The Democrat recently had a front page article in our March 3 edition about the Town of Mamakating inviting the County's Office of Sustainable Energy to talk about the Climate Smart Community …
The Democrat recently had a front page article in our March 3 edition about the Town of Mamakating inviting the County's Office of Sustainable Energy to talk about the Climate Smart Community Program.
The program represents a network of communities throughout the state that are engaged in reducing greenhouse gas (GHG) emissions and improving climate resilience. The program provides guidance to local governments on best practices for mitigating and adapting to climate change.
According to the New York State Department of Environmental Conservation, the County of Sullivan and the Towns of Bethel and Tusten are all bronze certified climate smart communities. The Towns of Cochecton, Delaware, Fallsburg, Highland and Lumberland have all made the Climate Smart Community pledge to work toward more sustainable futures.
While this is a modest start, let's not discount how many individual people working toward the same goal can gain enough momentum to become a movement. The NYDEC cites over 285 New York communities who have partnered with their state government to build a resilient, low-emission future. These communities represent over 8.3 million people and 43 percent of New York State's population.
New York has one of the most ambitious climate policies of any state in the country. The Climate Leadership and Community Protection Act signed into law last year requires carbon-free electricity by 2040 and zero emissions statewide by 2050.
It's encouraging to see some local and state governments taking a greater role in acting to protect our environment. Our federal government has a mixed record of doing so in recent years.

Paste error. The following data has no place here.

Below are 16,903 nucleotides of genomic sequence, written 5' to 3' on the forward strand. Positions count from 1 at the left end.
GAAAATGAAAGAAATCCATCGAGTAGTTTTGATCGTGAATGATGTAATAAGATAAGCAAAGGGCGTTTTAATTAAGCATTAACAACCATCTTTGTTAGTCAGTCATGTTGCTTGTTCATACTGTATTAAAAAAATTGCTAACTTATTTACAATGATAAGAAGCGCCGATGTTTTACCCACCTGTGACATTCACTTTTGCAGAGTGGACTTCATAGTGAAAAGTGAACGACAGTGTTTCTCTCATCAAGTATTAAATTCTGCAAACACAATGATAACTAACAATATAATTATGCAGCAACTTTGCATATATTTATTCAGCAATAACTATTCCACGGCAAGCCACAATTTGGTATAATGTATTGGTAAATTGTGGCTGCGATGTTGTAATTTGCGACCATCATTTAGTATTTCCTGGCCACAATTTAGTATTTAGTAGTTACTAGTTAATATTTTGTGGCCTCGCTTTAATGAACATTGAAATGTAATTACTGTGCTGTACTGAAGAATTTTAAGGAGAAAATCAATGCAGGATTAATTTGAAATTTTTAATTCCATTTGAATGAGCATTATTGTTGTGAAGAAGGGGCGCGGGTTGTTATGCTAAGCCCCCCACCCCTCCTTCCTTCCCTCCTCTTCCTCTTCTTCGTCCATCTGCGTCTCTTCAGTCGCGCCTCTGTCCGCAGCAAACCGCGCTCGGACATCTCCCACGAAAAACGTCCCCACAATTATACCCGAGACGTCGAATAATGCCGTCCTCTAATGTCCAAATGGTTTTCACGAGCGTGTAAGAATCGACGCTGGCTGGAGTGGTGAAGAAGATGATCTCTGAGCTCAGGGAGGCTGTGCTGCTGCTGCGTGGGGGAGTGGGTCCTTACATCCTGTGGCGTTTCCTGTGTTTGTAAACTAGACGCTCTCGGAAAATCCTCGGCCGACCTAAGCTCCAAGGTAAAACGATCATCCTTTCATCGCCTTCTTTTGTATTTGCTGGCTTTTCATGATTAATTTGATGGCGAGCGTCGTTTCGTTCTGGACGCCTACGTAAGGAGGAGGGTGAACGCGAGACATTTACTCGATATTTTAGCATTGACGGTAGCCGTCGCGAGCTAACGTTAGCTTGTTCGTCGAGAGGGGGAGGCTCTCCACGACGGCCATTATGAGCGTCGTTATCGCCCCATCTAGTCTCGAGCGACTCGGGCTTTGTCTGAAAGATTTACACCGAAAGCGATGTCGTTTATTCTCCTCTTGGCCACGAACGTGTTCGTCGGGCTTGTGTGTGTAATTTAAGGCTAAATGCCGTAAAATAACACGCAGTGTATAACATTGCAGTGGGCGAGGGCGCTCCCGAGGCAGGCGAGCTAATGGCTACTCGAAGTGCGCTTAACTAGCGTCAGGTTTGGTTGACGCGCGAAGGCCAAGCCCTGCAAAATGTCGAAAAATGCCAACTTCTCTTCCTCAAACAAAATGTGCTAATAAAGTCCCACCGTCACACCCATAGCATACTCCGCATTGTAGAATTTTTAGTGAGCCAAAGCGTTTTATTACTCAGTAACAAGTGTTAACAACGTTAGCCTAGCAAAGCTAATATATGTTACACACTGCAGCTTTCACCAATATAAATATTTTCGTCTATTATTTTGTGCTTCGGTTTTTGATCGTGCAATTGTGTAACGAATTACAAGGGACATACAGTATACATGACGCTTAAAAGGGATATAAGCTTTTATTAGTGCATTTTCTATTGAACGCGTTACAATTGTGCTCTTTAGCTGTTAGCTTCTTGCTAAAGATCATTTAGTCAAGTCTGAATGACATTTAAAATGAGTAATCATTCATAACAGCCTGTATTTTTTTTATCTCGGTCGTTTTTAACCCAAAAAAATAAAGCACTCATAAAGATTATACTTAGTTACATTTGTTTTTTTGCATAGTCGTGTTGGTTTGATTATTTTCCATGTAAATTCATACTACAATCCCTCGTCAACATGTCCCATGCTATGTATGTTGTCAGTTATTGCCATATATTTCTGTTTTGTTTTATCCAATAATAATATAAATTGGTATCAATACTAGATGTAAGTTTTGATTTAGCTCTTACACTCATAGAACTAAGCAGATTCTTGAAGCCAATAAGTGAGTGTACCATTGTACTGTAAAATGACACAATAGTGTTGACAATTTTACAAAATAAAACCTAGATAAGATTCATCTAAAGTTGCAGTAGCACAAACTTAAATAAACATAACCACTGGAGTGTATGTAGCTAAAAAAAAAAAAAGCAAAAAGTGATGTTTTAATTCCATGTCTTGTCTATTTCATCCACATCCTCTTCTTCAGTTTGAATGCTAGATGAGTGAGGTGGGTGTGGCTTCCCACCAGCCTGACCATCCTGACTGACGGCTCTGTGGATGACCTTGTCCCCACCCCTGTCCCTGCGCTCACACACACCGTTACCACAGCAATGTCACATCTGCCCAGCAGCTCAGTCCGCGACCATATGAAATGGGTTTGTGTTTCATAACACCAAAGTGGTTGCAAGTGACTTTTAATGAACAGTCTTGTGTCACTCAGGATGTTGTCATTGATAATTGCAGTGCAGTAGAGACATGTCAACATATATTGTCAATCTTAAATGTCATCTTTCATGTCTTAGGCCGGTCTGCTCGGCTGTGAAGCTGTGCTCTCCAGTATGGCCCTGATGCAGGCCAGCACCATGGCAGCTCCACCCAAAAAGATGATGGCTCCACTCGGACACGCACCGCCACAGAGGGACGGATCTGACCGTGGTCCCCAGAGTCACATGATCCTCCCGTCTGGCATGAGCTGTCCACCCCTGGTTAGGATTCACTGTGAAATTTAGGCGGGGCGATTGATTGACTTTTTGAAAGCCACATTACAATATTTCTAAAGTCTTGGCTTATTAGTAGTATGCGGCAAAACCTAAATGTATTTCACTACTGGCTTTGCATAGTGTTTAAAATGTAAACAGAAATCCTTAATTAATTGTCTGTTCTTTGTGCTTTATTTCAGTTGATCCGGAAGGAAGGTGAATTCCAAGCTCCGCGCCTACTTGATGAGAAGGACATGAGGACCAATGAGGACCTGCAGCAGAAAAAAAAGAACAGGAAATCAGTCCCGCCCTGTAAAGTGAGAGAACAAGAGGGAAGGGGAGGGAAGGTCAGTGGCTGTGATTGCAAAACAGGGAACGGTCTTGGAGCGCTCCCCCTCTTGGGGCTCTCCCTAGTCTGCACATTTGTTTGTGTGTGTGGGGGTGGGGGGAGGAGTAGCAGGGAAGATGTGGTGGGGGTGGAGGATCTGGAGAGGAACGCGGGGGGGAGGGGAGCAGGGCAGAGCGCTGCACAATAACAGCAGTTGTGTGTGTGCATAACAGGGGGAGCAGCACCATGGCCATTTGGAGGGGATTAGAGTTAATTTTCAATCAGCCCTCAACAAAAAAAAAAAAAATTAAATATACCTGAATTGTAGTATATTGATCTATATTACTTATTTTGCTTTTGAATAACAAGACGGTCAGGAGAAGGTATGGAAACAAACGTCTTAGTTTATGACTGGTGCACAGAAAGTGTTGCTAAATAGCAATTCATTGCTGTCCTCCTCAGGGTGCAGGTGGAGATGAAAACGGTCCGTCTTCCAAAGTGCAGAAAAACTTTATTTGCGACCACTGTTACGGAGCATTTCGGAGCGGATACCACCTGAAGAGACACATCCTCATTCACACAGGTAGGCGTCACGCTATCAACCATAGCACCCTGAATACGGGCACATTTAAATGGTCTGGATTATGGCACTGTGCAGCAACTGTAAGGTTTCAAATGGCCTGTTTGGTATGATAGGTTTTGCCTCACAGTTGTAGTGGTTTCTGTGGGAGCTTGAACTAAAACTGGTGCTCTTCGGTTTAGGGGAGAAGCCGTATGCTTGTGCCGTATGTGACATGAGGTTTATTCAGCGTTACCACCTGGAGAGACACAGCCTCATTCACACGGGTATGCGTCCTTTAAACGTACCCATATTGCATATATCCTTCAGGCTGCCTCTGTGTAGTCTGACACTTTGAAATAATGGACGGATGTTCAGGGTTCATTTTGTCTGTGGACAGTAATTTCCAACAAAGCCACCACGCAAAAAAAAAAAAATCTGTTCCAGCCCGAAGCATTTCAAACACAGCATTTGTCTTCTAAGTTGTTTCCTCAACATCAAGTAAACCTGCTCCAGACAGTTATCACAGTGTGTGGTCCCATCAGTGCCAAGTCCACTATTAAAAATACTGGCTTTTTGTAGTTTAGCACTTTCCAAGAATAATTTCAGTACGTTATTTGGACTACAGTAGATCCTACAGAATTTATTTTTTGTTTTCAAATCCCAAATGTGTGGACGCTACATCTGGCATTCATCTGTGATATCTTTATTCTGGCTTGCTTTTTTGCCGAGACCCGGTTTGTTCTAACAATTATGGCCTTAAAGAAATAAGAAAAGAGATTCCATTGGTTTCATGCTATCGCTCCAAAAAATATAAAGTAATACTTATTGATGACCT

Almost exactly a year ago, President Trump signed a sweeping public lands bill into law that protects more than 1.3 million acres of new wilderness, permanently reauthorizes the Land and Water Conservation Fund, expands several national parks and creates five new national monuments.
This was a big victory for conservationists. But the real credit for that bill, in our opinion, belongs to the bipartisan group of congressional lawmakers who worked for years to see it through.
Days after signing that bill, the Trump Administration announced plans to lift protections on some nine million acres of public lands for leasing opportunities to oil, gas and mining industries.
The same administration withdrew from the Paris Climate Agreement, appointed a former coal industry lobbyist to lead the Department of Environmental Protection and approved the first offshore drilling project on federal waters in the Alaskan Arctic.
In these uncertain times, it's important to remember the words of our true conservationist president, Theodore Roosevelt.
“We have fallen heirs to the most glorious heritage a people ever received, and each one must do his part if we wish to show that the nation is worthy of its good fortune.”